H. 3089 would allow a tax credit of up to $3,000 for volunteer state constables.

H.3107 would give an earned income tax credit starting at 10% and would gradually increase it until in 2016 it would be 20%.

H.3110 would deduct benefits received because of duty in the military from income tax; the deduction would start at 25 percent, and eventually in 2015 reach 75 percent.

H.3253 would give up to a $2,000 income tax credit to cover the closing cost of purchasing a piece of property.

H. 3557 expands the “tax credit for port cargo volume increase” to businesses that import and export through South Carolina’s port, provided it “supports a presence in state” (meaning they will build a distribution center in South Carolina within five years).

S.481 would require a Motor Speedway to host at least one NASCAR race a year in order to get the admission license tax exemption, instead of requiring a speedway to have to have at least 60,000 seats.

S.474 would exempt admissions the State Museum collects from the Admissions License Tax.

S.526 would give a digital media company who is producing a “State Certified Production” an income tax credit equal to 25 % of their base investment.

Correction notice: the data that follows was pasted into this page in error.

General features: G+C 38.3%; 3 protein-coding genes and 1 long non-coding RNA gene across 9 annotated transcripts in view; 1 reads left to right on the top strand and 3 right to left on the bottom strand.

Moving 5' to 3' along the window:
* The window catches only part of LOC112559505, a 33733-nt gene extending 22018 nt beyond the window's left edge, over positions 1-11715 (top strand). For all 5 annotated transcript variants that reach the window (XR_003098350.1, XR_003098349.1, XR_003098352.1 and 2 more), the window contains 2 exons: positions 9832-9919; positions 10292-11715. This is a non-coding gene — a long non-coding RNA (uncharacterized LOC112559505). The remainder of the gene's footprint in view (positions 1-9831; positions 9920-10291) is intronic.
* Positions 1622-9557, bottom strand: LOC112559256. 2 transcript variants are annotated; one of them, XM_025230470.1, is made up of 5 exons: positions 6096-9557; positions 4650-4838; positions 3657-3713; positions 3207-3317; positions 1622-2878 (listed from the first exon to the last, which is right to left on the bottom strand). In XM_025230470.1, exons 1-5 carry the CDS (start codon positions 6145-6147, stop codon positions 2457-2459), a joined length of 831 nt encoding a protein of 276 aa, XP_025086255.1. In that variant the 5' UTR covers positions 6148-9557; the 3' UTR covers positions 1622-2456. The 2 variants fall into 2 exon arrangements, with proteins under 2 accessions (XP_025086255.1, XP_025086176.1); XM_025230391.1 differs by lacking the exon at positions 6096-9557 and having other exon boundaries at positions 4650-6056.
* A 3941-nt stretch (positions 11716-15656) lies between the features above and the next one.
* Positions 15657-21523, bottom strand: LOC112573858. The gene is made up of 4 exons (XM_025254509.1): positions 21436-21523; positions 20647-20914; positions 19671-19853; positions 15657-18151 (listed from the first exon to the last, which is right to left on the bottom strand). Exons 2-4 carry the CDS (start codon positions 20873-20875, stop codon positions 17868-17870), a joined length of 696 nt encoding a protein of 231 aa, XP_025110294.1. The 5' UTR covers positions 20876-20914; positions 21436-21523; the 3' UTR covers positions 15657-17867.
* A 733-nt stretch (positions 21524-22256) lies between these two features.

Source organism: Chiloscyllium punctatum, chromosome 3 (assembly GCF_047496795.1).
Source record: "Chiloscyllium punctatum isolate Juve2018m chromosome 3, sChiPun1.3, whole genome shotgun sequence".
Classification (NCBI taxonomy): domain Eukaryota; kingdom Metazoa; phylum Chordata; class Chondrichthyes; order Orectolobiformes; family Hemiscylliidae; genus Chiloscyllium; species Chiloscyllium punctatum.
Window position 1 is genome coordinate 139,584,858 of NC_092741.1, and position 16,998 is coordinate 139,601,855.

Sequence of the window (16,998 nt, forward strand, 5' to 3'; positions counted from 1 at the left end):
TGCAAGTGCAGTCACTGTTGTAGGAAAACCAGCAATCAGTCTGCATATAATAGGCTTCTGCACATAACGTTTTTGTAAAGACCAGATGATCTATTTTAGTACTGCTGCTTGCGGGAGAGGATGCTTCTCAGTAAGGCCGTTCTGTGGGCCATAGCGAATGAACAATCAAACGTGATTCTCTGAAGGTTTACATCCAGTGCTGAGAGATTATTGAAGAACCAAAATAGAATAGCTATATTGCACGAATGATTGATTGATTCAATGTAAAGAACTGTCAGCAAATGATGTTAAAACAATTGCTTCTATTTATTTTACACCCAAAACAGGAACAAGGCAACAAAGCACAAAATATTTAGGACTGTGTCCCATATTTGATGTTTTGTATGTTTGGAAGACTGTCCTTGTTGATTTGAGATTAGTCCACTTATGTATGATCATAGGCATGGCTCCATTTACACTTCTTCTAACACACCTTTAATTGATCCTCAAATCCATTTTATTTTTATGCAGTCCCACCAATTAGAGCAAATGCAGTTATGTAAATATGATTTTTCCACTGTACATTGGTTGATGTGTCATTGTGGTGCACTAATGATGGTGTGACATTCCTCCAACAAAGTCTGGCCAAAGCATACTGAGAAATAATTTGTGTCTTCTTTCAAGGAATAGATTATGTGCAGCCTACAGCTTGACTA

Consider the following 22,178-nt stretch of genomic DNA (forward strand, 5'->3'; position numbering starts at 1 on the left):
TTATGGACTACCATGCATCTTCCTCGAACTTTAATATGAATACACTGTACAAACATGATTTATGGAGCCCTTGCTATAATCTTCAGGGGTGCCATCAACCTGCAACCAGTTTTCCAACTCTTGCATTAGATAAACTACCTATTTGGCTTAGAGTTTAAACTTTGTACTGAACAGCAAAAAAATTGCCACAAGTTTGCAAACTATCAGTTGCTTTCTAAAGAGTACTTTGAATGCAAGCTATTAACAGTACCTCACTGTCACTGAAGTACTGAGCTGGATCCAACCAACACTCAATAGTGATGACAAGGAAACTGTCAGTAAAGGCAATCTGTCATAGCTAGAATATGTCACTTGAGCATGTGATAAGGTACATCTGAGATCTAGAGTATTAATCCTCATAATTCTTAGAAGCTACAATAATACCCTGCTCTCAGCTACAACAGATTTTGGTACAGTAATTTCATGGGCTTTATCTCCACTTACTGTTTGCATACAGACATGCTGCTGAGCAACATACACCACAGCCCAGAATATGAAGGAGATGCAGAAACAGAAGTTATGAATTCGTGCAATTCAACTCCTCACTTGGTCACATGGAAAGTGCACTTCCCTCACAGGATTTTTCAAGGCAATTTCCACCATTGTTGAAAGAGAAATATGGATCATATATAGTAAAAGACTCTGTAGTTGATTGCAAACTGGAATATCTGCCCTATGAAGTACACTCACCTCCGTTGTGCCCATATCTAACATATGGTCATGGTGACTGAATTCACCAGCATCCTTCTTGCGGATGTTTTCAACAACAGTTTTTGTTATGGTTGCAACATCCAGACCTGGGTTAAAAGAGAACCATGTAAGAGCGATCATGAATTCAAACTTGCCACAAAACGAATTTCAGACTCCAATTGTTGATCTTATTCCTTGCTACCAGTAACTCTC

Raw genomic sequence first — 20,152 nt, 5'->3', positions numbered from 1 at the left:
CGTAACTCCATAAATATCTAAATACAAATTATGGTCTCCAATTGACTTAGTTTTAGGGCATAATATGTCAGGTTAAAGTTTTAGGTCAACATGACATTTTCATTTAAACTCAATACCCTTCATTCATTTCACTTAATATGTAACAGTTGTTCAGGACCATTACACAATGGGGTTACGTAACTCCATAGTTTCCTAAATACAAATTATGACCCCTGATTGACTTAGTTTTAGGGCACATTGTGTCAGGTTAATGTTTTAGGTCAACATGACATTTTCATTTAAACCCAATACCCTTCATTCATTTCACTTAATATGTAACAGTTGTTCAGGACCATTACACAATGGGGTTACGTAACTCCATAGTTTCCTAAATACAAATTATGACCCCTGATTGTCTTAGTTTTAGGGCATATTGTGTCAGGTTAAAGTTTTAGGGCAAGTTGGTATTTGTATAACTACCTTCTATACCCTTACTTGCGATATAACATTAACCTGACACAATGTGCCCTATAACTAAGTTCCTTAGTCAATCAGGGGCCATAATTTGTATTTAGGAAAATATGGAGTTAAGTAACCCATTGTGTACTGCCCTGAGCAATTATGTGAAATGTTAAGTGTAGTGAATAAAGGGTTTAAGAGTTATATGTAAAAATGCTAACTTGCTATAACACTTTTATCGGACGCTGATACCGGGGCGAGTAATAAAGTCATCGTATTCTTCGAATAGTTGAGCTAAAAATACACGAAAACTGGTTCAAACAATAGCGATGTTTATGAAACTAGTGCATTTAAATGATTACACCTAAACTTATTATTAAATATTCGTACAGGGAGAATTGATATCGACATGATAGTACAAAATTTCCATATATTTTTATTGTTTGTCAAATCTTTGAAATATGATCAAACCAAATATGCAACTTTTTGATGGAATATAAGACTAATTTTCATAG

H.3834 would give an income tax credit worth 25% of the cost of purchasing and installation of a solar energy system.

Creating a New “Clean Energy” Council

S 525 would establish the “Clean Energy Industry Manufacturing Market Development Advisory Council” within the Department of Commerce, ostensibly to encourage the development of clean energy technologies and industries in South Carolina. To aid this goal, the bill also includes provisions to enhance the state’s “Clean Energy Tax Incentive Program.” This program gives a 10% income tax credit to businesses in the renewable energy industry that are either relocating to the state or expanding here.

H. 4018 would give a business who hires a formerly incarcerated individual for a year a $5,000 tax credit, which could only be used on each individual once.

H.4033 would exempt half of each soccer admission from the admissions license tax.